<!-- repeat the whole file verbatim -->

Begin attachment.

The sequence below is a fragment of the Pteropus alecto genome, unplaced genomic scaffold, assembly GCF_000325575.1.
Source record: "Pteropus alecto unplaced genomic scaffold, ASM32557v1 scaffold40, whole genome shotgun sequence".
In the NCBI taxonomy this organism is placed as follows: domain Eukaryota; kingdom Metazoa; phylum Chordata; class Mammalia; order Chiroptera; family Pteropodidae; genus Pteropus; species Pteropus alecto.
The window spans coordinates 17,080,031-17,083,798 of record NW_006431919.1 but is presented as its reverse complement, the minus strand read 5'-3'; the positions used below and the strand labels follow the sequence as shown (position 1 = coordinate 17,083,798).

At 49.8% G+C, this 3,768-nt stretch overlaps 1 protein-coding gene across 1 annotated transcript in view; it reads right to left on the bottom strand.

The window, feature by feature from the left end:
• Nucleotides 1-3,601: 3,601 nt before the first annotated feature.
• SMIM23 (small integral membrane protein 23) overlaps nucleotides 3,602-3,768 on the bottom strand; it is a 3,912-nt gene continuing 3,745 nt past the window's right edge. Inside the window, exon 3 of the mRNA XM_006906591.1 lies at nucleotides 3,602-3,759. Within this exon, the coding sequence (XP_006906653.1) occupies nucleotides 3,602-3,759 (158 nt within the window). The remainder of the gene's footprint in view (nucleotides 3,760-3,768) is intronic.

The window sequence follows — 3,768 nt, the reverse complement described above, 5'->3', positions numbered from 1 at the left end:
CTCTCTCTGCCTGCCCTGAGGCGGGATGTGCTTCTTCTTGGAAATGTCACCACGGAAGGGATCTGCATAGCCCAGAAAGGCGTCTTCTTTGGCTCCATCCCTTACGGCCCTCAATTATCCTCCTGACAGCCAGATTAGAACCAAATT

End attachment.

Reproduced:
The sequence below is a fragment of the Pteropus alecto genome, unplaced genomic scaffold, assembly GCF_000325575.1.
Source record: "Pteropus alecto unplaced genomic scaffold, ASM32557v1 scaffold40, whole genome shotgun sequence".
In the NCBI taxonomy this organism is placed as follows: domain Eukaryota; kingdom Metazoa; phylum Chordata; class Mammalia; order Chiroptera; family Pteropodidae; genus Pteropus; species Pteropus alecto.
The window spans coordinates 17,080,031-17,083,798 of record NW_006431919.1 but is presented as its reverse complement, the minus strand read 5'-3'; the positions used below and the strand labels follow the sequence as shown (position 1 = coordinate 17,083,798).

At 49.8% G+C, this 3,768-nt stretch overlaps 1 protein-coding gene across 1 annotated transcript in view; it reads right to left on the bottom strand.

The window, feature by feature from the left end:
• Nucleotides 1-3,601: 3,601 nt before the first annotated feature.
• SMIM23 (small integral membrane protein 23) overlaps nucleotides 3,602-3,768 on the bottom strand; it is a 3,912-nt gene continuing 3,745 nt past the window's right edge. Inside the window, exon 3 of the mRNA XM_006906591.1 lies at nucleotides 3,602-3,759. Within this exon, the coding sequence (XP_006906653.1) occupies nucleotides 3,602-3,759 (158 nt within the window). The remainder of the gene's footprint in view (nucleotides 3,760-3,768) is intronic.

The window sequence follows — 3,768 nt, the reverse complement described above, 5'->3', positions numbered from 1 at the left end:
CTCTCTCTGCCTGCCCTGAGGCGGGATGTGCTTCTTCTTGGAAATGTCACCACGGAAGGGATCTGCATAGCCCAGAAAGGCGTCTTCTTTGGCTCCATCCCTTACGGCCCTCAATTATCCTCCTGACAGCCAGATTAGAACCAAATT